When I first visited the National Park Volcán Nevado de Colima in October 2018 in order to see the mural painted there by Daniela Monserrat Ramos Mayorga, I did not know that the following month I would be working as a volunteer, for a week, at the altitude of 3400masl nor I knew who would be my guide to the summit of the volcano. However, I was sure of one thing. I wished to return to that mystical place at all costs and I started to look for a way to achieve my goal. How could I combine my research about Mexican female street art and be a part of environmental activism?
I decided to speak directly to the manager of the park, José Villa Castillo. To my surprise and delight, I was provided with free of charge accommodation and was admitted as a volunteer to work six hours a day in a forest nursery where pine trees (Pinus hartwegii) are planted so that regular reforestation could take place. If you consider the fact that illegal logging converts the forest into a graveyard, then I hope you will agree with me that planting new trees is vital for any park which faces the same problem so that it does not disappear.
The National Park
The park was opened in 1936 as one of the first national parks in Mexico. It is located in two states in the west of the country: Jalisco (83.40%) and Colima (16.60%) with the area of 6,554.75 ha and around the volcanos: the inactive Nevado de Colima (4,270masl) and the most active and dangerous volcano in Mexico, Volcán de Fuego (3,840masl) (CONANP, 2006).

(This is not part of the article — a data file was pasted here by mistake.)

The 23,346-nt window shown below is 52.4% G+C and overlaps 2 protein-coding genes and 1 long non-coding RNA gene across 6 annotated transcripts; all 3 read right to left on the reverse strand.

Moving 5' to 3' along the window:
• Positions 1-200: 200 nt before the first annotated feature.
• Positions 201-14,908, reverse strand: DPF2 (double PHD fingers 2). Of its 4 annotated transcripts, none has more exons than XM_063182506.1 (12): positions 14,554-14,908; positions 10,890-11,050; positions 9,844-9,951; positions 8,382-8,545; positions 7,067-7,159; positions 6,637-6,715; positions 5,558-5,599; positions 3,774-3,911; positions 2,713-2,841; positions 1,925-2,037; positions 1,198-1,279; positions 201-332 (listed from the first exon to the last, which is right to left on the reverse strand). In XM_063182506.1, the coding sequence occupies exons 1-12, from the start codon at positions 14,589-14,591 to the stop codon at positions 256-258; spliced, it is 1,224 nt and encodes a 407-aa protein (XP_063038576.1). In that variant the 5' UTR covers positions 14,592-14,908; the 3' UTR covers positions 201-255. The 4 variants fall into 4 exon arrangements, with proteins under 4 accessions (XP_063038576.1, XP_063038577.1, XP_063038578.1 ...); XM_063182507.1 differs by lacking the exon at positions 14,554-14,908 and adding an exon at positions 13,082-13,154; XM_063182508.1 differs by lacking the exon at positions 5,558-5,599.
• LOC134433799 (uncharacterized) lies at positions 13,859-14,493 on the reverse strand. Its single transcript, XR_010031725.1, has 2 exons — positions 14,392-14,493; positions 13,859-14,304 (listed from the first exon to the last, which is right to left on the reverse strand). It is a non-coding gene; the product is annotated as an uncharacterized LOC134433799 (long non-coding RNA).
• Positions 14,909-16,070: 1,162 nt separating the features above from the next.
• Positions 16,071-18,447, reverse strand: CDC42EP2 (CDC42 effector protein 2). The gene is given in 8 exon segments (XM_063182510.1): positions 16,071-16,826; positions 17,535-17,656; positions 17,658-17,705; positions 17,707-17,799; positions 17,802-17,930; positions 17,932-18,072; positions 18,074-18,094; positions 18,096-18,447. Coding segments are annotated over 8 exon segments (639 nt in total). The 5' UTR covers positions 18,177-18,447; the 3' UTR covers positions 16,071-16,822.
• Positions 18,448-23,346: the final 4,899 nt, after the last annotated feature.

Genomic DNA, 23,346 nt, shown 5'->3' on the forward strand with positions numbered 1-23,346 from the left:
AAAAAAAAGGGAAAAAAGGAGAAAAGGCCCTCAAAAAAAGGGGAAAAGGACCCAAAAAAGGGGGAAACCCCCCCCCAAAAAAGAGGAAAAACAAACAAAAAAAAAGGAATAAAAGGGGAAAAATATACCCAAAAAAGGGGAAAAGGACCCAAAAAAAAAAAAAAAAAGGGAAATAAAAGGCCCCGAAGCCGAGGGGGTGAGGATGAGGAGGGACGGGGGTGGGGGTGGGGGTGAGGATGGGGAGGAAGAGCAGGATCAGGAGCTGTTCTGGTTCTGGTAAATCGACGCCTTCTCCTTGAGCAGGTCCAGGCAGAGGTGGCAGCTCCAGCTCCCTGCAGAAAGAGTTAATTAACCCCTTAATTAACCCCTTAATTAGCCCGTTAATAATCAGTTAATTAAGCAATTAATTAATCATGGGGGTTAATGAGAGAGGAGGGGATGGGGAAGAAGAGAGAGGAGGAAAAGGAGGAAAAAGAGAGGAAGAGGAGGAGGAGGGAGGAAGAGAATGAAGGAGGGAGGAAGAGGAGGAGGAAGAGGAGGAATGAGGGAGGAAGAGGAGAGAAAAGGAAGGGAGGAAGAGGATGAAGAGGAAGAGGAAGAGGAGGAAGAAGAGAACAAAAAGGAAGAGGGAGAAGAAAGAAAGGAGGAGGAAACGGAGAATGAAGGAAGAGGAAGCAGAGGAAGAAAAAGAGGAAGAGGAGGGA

One of the objectives set by the board of the park back in 2006, was to raise the consciousness of the inhabitants of the two states by developing educational projects (CONANP, 2006, p. 104). Ten years later art was included as a strategy and a call was opened for the Mexican artists to paint murals in the streets of Ciudad Guzmán and in 2017 on the volcano Nevado de Colima. A pair of young artists who studied Visual Arts at Guadalajara University, Daniela Monserrat Ramos Mayorga and Roberto Vázquez Hernández, won the competition. They worked together on three murals. Two of them still exist, on Leandro Valle 39ª Street and Cristóbal Colón 655 Avenue.
In 2017, however, only Mayorga was invited to create her mural on the Nevado de Colima volcano. The topic Mayorga was given to work on was Dead trees and she called her piece Dead Tree as a Nest of a New Life.
Description of the Mural
Mayorga started painting the mural on the 24th of September and finished it on the 6th of October 2018. It was painted on the outside wall of a cabin where conferences and meetings for the scientists are held. The wall has a trapezoidal shape with its maximum height of 7 metres and a minimum of 4 metres. The base is 10.20 metres long. The artist chose her favourite technique, acrylic paint. She used brushes for the details and a roller for the background. She opts for rather simple backgrounds and a few elements that would catch your eye. In the centre, we can observe a dead tree covered with moss and two woodpeckers that normally choose this kind of a trunk to build their nest. There is a 2 metres high owl on the left-hand side, which is looking at us in a way that suggests that it is the guardian of the forest and we, merely visitors, are on its premises. There is also a small grey woodpecker with its wings spread on the right. The bird is flying over a broken trunk in which we can see that a seed germinated inside, hence the tree is used as a pot. A new tree was born inside an old one.
The artist is particularly interested in the texture of walls that is why, at the bottom, she glued some birch, pine cones, branches and moss. The mural became a relief. Unfortunately, the relief had to be removed after a week as the foresters observed some damage: the water that came with the rain and the fog meant that the wall, because of humidity, would decay.